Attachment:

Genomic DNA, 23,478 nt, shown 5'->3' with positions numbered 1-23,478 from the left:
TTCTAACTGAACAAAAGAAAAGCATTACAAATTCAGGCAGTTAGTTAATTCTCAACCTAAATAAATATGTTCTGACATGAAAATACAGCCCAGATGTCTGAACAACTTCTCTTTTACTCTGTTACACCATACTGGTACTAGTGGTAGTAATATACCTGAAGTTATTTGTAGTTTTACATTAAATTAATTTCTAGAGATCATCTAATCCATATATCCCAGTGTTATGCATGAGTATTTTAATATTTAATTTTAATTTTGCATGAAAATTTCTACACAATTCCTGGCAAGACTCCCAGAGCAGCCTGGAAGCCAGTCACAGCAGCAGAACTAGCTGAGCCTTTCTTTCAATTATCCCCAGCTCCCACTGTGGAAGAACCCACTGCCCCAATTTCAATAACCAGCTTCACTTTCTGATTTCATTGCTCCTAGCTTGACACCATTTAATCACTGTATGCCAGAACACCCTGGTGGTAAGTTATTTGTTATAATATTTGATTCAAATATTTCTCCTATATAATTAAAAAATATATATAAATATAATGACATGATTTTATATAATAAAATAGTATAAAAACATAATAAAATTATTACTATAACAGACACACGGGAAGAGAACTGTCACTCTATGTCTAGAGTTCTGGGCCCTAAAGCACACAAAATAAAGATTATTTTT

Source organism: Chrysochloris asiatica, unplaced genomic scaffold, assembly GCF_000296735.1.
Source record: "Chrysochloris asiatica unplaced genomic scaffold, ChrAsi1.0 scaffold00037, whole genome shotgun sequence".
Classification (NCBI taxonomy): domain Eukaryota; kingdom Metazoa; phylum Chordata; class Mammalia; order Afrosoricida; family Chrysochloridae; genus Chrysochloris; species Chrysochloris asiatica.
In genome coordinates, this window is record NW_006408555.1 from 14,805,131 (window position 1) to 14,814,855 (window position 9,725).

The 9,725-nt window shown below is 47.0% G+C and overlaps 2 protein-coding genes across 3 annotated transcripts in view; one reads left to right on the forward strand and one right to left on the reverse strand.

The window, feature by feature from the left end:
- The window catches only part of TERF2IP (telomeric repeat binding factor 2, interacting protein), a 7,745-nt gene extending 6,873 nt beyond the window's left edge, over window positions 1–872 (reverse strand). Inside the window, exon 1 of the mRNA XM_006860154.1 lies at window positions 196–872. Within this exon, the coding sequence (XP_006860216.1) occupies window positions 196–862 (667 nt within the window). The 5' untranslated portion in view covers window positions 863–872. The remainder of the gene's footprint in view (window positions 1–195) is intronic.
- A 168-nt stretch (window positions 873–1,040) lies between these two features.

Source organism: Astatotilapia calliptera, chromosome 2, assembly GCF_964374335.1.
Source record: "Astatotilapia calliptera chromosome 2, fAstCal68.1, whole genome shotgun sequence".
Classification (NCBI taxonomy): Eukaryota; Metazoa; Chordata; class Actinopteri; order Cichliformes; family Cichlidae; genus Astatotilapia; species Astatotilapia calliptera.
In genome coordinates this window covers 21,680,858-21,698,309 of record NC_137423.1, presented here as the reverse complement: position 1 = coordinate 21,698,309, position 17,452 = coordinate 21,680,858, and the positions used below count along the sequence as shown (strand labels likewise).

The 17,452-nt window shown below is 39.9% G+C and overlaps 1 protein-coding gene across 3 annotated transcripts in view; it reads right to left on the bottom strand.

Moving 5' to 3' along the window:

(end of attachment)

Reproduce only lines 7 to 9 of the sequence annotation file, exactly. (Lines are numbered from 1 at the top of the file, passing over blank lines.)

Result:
The 9,725-nt window shown below is 47.0% G+C and overlaps 2 protein-coding genes across 3 annotated transcripts in view; one reads left to right on the forward strand and one right to left on the reverse strand.

The window, feature by feature from the left end:
- The window catches only part of TERF2IP (telomeric repeat binding factor 2, interacting protein), a 7,745-nt gene extending 6,873 nt beyond the window's left edge, over window positions 1–872 (reverse strand). Inside the window, exon 1 of the mRNA XM_006860154.1 lies at window positions 196–872. Within this exon, the coding sequence (XP_006860216.1) occupies window positions 196–862 (667 nt within the window). The 5' untranslated portion in view covers window positions 863–872. The remainder of the gene's footprint in view (window positions 1–195) is intronic.